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Self-Guided 'Ghost' Tour of the Kenyan Coastline

Ghost tours can be as exciting or as understated as you want them to be. The Kenyan Coast has some of the coolest horror stories/ spaces so make sure you check them out!

1. Gedi Ruins (Malindi)

Gedi is a town that lies 94km North of Mombasa City and is built entirely of stones and rocks. It, incredibly, dates back to the 15th century and is now a UNESCO World Heritage Site. Through careful, conscientious preservation, you can still see some of its original foundations to date. A mosque, pillar tombs and a palace have also been excavated.

The town was surrounded by two walls: an inner one where the rich lived, an outer one where farmland and plantations accompanied multiple wattle houses (for the middle class), and the outside was left for the poor to settle. Noblemen kept their riches in stone buildings with no windows, entering through a secret door on the roof, and a beautiful forest makes way for the King's court. There is also a stunning dated coral tomb, with Arabic script markings, which overlooks the Great Mosque.

While it is not known why the town was abandoned, no wealth of any kind has been found, so the people had time to pack and leave. Take the time and visit this beautiful piece of history that has persevered through time to reach you today.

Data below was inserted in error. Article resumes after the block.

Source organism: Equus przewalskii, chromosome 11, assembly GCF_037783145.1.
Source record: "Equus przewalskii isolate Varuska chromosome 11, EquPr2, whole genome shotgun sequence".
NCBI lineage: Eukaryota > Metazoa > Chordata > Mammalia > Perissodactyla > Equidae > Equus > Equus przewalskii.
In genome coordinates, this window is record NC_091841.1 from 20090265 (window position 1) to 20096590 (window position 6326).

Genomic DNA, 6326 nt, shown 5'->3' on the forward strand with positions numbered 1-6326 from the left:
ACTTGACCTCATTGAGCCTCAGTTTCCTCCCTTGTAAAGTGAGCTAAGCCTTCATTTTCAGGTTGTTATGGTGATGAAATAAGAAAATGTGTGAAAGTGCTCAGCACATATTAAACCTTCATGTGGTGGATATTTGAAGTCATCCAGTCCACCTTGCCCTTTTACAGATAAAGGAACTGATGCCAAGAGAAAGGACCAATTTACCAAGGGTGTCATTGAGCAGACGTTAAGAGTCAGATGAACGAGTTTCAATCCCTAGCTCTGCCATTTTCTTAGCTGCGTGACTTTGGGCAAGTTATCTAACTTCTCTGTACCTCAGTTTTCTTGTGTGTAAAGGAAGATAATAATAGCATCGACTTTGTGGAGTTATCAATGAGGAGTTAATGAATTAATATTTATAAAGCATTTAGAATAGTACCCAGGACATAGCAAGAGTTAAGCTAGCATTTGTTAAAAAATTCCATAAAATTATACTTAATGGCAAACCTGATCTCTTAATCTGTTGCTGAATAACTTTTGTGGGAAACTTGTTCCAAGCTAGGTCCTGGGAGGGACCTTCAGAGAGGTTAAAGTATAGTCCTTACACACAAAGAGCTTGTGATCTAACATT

2. Kongo Mosque (Diani)

Arab merchants spent their time exploring the Indian Ocean Coastline, creating new trade paths. They settled and made a mosque on the silky sands of Diani. The Diani Persian Mosque was ready by the 14th Century and open for prayer. Once the Arabs left, the abandoned Mosque became a part of the forest, and home to native species.

306 years ago, Sheikh Mwenye Kombo searched for the Mosque, found it and began the journey to restore it to glory. The original builders had used coral stone, and restoration happened with stones and modern materials. The Mosque is now still in use and can be visited at any time.

3. Mackinnon Road Mosque (on the road between Voi and Mombasa)

Seyyid Baghali was a Punjabi- Muslim foreman who worked on the railways and was renowned for his strength. It was said that the laden kadais (large bowl) carrying cement blocks and various other items would always be carried above his head (never on). His strength, pious and helpful nature were a great asset. He died, along with two others, on the railway tracks when a trolley they were managing lost control and killed them.

Buried in a simple grave, the cloth was changed every year, and members of all faiths would stop by and workshop the grave. The Mosque was built after travellers attributed their safety to visiting the grave.

Which of these interesting destinations will you be visiting next?

You can directly book with us and make sure you follow us on Facebook. Instagram, Twitter & LinkedIn: @TheZubeida.

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